Posted by MarkJRes on Nov 16, 2013 in Economics | 2 comments
The dollar lost 98% of its value seince 1913… what do you think its value will be (relative to 1913) in 10 years’ time?
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Modern currencies, dollar included, aren’t pegged to any specific commodity any more. They’re “decreed” into existence by the central bank, at the request of the government. This is the so-called “fiat” system, i.e. “by decree”. And what this effectively means is that they can “print” as much money as they need (or create it within the digital space, if you prefer). As a result, the money is worth less and less, by the time it trickles down to the broad population for use in their daily purchases. They pay their debts with freshly-minted money which is worth less than the original debt – and thus inflation swells.
Since the US Federal Reserve System was introduced in 1913, the dollar – for the protection of which the Fed was ostensibly created – has lost over 98% of its original value, majority of that in the past 30-or-so years. Some stewardship! Put in a different way, in 1913 you could buy for 2 cents what today costs you a dollar. And, naturally, the same situation applies to all other currencies which are not backed by something tangible (i.e. ALL of them!)
The reason why tangible backing (e.g. using gold or any other commodity or a basket of commodities) is a good thing is BECAUSE it prevents the government from printing unlimited amounts of currency and thus diluting its value (inflation). A gold-backed currency CAN appreciate in value, a fiat currency can NEVER appreciate in value over any length of time.
This is why inflation is also called the “hidden tax”. And it’s the worst of them all, particularly because we’re never quite sure just how much our money is REALLY losing value. But even if you take the official figures at face value, roughly 2% loss of value PER YEAR adds up very quickly. It’s compound and cumulative, after all.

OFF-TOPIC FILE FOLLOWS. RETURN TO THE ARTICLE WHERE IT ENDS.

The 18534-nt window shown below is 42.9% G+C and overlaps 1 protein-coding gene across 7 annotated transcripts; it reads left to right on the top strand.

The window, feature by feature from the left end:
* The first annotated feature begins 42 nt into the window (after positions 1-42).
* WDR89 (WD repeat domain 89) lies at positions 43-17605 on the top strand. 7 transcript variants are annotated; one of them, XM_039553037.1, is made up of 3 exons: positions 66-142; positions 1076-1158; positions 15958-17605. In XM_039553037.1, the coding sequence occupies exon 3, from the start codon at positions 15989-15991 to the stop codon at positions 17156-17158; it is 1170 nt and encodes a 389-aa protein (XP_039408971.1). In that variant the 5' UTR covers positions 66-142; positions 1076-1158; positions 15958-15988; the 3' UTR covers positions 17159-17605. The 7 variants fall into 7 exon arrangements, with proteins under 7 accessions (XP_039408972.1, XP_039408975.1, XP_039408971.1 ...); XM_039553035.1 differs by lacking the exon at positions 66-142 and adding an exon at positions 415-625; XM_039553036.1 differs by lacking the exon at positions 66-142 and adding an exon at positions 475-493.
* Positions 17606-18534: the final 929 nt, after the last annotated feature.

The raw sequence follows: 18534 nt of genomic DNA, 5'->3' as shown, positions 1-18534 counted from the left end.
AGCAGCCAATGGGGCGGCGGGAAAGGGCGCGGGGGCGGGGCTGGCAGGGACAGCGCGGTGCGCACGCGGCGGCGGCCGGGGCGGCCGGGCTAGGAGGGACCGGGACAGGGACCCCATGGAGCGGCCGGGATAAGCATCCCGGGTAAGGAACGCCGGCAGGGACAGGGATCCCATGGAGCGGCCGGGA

So, the buck lost 98% in 100 years. What does that say about the next 10?
Some analysts predict hyper-inflation, others a further decrease in value down to 99.9%. Most fear the worst. Others, meanwhile – particularly the mainstream Keynesian types like Paul Krugman – assure us that all is well and the economic recovery will soon strengthen the dollar.
As the well-known story goes: 2000 years ago, an ounce of gold would buy you a beautiful toga, superb sandals and a high quality belt. Today, an ounce of gold buys you a custom-made suit, a pair of top-of-the-line shoes and a classy belt. Now that’s the kind of stability you’d love to see in a currency. Instead, your dollar buys you 2 cents’ worth today – if you’re lucky.
How do you reverse this? You can’t do it within the current system. Only a free market – without a central bank and without government meddling – is able to accomplish that. But it ain’t gonna happen any time soon.
Meltdown, by Tom Woods
The Creature From Jekyll Island, by G. Edward Griffin
It will be effectively replaced by bitcoin.
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